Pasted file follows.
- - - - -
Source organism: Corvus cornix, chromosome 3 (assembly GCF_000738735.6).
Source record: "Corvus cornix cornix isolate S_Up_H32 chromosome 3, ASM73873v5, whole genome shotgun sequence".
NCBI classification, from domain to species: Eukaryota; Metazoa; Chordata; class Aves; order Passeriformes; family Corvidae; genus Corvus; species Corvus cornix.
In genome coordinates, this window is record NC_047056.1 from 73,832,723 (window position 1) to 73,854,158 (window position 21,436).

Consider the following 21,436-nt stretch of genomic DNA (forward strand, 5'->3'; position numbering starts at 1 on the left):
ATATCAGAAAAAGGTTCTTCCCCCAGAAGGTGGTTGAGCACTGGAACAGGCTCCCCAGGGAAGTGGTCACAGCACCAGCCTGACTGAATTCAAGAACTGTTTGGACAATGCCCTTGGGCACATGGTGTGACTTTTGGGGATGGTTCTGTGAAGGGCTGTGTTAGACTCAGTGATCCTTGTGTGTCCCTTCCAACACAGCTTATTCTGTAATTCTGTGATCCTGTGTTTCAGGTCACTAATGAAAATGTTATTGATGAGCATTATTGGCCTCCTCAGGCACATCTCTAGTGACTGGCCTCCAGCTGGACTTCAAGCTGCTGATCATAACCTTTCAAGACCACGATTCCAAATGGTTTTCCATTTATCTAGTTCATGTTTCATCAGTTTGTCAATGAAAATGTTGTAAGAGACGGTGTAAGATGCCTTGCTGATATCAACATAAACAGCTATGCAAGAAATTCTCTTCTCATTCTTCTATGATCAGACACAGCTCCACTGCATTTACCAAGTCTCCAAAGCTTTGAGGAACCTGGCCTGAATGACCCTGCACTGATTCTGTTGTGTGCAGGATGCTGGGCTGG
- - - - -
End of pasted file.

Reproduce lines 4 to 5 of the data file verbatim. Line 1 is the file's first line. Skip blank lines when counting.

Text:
In genome coordinates, this window is record NC_047056.1 from 73,832,723 (window position 1) to 73,854,158 (window position 21,436).

Consider the following 21,436-nt stretch of genomic DNA (forward strand, 5'->3'; position numbering starts at 1 on the left):